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Tupper's Lake trail work

Volunteers clear newly cut trail around Tupper's Lake — a small undeveloped lake between Placid and Seeley lakes during a 2016 work party.

With only a quarter of its trails meeting standards, the U.S. Forest Service has teamed up with the National Forest Foundation to raise $1 million for trail maintenance this summer.

The foundation has started a crowd-funding campaign to bring in $500,000 in donations by September. The Forest Service has pledged to match that figure, which will then go out through competitive grants for trail repair work.

“Millions of Americans use the trail system, and recreation is a big deal for lots of communities,” said National Forest Foundation President Mary Mitsos. “We’re trying to find multiple ways we can get the American public involved in their trail system on national forest system land.”

This year marks the 50th anniversary of the National Scenic Trails Act that helped produce the 158,000 miles of national scenic trails, national recreation trails, and connecting and side trails programs for the Forest Service.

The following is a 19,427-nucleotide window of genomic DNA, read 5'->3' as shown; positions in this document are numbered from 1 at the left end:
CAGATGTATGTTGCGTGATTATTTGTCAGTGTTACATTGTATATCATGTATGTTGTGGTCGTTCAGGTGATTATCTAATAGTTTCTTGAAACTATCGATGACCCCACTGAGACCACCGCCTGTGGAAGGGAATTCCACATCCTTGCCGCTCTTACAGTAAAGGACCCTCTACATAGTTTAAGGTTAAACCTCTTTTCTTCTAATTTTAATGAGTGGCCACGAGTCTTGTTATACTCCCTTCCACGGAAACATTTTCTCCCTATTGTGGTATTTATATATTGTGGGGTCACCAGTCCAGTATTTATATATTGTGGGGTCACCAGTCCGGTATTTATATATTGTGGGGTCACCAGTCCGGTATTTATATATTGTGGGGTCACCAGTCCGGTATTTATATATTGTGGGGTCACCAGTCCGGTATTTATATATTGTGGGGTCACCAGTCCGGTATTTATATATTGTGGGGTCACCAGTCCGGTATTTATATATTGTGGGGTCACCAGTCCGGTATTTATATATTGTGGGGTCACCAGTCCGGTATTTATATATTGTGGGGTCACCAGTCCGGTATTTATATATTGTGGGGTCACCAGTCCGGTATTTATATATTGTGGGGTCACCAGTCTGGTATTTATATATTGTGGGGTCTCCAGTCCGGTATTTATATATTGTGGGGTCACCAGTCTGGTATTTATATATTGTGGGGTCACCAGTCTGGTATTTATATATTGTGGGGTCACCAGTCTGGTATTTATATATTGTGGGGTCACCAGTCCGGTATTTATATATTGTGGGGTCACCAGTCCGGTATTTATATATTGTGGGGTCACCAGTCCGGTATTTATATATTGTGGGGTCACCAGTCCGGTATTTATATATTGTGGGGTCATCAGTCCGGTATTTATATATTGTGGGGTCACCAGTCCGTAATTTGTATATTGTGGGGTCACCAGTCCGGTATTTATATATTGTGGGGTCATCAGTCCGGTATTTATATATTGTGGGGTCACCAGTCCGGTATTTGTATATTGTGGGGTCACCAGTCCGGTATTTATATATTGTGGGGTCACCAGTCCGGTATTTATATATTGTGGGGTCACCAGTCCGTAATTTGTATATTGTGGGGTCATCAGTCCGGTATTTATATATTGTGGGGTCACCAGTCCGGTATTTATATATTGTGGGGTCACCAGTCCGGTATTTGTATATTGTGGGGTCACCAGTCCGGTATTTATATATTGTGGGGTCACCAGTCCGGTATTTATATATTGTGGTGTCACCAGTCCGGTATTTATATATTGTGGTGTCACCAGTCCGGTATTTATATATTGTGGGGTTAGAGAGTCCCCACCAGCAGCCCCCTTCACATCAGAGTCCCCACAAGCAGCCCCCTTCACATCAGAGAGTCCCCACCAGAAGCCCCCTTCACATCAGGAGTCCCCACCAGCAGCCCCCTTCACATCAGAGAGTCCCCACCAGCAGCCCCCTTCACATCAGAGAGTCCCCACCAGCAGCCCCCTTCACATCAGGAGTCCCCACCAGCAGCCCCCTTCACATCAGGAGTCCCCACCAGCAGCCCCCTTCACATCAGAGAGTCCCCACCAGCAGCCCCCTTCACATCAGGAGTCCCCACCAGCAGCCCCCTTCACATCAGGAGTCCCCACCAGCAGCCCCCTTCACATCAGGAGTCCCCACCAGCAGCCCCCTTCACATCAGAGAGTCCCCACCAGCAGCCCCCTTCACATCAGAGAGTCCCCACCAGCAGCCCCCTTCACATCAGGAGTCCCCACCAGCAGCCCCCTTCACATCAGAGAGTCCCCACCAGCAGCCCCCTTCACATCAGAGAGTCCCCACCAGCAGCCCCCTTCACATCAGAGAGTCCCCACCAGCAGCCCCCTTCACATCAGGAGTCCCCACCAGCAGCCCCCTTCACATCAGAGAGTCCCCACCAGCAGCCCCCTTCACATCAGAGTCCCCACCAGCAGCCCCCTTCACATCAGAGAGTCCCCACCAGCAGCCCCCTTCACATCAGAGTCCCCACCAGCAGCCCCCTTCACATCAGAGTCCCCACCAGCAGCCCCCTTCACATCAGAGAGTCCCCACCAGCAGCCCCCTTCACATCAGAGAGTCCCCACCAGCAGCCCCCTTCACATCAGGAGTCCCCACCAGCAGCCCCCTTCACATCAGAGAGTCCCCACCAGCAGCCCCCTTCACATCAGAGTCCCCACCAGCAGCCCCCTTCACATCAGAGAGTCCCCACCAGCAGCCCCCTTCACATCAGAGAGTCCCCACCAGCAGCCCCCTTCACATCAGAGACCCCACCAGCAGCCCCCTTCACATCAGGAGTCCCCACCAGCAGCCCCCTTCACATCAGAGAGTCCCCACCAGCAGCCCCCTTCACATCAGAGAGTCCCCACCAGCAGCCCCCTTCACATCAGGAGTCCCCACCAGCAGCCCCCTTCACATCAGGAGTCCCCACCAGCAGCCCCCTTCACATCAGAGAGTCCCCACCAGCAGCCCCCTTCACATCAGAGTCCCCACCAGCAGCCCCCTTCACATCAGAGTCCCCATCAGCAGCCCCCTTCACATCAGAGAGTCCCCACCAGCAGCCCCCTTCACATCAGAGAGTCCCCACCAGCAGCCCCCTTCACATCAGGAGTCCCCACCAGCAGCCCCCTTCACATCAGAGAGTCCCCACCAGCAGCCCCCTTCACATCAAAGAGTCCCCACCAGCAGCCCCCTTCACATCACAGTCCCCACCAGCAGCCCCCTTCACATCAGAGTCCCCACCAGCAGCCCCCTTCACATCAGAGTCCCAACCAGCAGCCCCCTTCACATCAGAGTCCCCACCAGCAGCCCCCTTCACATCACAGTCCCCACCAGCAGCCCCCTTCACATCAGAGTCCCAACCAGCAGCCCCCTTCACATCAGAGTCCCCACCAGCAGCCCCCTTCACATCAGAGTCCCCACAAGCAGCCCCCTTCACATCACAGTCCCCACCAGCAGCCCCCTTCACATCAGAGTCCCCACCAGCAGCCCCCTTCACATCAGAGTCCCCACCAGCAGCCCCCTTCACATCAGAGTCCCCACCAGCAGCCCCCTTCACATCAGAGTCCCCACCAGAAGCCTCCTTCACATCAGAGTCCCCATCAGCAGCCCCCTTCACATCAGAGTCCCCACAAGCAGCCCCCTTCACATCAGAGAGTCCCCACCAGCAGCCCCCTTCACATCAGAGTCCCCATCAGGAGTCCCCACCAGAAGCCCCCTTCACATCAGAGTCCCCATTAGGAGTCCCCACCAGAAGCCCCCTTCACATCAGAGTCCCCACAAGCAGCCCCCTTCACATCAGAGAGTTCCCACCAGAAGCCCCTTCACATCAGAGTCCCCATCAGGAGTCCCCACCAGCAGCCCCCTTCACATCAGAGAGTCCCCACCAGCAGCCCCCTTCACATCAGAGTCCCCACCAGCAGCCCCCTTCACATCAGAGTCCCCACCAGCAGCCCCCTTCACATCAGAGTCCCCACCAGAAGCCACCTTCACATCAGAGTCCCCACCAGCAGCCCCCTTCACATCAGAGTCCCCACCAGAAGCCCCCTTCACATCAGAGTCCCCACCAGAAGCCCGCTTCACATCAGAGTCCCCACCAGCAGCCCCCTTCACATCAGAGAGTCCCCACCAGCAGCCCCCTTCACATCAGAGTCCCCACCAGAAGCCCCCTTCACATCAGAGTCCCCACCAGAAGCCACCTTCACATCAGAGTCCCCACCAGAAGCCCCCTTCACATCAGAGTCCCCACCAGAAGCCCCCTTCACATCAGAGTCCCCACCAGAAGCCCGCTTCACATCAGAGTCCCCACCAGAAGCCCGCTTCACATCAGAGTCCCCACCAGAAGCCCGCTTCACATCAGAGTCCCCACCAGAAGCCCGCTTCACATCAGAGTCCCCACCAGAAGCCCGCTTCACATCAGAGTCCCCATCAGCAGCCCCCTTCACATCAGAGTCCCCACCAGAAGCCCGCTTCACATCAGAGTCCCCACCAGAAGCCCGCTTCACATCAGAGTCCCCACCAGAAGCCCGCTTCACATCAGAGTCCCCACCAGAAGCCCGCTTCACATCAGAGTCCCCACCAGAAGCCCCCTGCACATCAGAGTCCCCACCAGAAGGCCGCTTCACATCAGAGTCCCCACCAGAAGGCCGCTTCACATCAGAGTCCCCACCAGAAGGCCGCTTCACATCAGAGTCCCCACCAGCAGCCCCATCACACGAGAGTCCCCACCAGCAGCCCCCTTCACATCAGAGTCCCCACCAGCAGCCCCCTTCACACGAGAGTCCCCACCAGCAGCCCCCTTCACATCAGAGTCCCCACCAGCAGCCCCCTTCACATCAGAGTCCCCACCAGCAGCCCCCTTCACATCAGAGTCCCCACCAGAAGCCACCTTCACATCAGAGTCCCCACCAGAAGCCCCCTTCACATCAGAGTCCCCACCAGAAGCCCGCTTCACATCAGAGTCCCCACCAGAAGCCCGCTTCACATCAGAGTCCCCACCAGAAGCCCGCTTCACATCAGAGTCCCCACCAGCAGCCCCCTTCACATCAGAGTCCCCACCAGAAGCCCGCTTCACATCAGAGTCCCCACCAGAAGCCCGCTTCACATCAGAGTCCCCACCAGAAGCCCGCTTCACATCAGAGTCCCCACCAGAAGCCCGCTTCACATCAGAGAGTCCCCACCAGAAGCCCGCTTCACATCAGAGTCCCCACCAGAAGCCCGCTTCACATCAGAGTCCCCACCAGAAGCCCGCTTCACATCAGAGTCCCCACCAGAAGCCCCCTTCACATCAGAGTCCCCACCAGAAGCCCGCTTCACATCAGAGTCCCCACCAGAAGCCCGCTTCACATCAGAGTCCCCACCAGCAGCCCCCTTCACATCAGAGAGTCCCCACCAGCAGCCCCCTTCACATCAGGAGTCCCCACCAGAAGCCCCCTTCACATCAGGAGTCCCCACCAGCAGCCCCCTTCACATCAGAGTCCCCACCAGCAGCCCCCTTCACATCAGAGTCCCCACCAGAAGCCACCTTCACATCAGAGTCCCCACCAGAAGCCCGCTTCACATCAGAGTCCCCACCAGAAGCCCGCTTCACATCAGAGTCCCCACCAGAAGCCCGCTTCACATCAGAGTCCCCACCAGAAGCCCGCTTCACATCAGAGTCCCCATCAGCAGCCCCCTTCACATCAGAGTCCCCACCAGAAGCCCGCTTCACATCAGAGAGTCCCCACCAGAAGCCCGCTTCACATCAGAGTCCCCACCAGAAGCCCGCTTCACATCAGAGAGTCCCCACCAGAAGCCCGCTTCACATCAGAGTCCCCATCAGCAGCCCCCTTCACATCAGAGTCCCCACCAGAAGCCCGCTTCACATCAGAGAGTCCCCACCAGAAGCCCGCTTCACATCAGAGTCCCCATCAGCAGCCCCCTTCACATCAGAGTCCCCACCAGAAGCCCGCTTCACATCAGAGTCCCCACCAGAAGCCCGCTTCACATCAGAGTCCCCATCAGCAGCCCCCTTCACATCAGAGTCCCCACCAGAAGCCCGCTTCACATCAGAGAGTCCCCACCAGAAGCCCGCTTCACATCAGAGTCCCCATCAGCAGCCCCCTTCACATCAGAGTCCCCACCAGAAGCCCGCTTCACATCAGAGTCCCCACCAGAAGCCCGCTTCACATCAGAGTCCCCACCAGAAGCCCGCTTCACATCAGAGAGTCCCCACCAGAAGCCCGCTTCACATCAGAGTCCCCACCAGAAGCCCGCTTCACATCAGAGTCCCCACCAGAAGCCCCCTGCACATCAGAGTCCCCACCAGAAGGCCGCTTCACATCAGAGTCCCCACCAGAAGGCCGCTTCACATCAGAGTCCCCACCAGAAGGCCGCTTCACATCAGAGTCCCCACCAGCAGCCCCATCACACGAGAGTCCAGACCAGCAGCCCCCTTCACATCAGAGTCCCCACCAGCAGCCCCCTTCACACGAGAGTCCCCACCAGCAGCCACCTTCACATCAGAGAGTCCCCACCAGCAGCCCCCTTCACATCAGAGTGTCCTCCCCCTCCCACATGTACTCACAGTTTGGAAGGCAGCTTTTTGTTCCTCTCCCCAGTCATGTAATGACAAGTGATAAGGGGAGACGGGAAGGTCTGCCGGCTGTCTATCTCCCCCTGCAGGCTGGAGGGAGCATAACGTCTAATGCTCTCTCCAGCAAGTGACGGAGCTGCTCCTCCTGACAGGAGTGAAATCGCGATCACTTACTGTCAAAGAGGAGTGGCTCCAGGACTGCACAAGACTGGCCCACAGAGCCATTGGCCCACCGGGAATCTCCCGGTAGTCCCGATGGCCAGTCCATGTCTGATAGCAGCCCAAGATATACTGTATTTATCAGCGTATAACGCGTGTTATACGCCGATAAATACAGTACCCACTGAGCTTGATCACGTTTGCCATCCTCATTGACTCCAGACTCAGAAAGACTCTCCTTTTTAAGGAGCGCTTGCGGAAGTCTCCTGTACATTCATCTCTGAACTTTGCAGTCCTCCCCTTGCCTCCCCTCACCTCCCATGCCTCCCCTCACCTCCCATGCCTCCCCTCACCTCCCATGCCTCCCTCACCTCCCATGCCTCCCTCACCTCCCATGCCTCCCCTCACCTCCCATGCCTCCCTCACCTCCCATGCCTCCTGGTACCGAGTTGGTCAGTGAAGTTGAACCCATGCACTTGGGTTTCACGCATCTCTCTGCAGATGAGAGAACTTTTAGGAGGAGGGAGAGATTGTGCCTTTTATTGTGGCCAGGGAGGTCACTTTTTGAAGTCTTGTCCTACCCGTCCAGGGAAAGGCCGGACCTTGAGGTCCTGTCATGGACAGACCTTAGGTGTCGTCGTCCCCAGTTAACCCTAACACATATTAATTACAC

It’s also two years after Congress passed the National Forest System Trails Stewardship Act, which ordered the agency to get busy on its maintenance backlog. That workload would take an estimated $300 million to completely finish.

A federal inventory of the Forest Service trail system found about three-quarters of the trail system could not meet standards for regular upkeep, safety or repair of infrastructure like bridges and water bars.

Forest Service Region 1 has 23,000 miles of trail for its national forests in Montana and parts of Idaho and the Dakotas. As part of the 50th anniversary commemoration, the U.S. Department of Agriculture designated 15 trail systems for priority attention, two of them in Region 1.

The National Forest Foundation intends to divide the money equally across the nine Forest Service regions. The funds will then go through a competitive grant process to support priority projects. Those can be for motorized, nonmotorized and wilderness trails as well as Forest Service front-country facilities.

“It’s an experiment for us,” Mitsos said of the social media attempt. “We know from experience crowd funding efforts usually work best if they’re local.  We hope trail groups share it within their networks.”

To learn more about the campaign and America’s trails, visit www.NationalForests.org/SummerOfTrails. To directly support the crowd-funding campaign, simply visit www.CrowdRise.com/SummerOfTrails.

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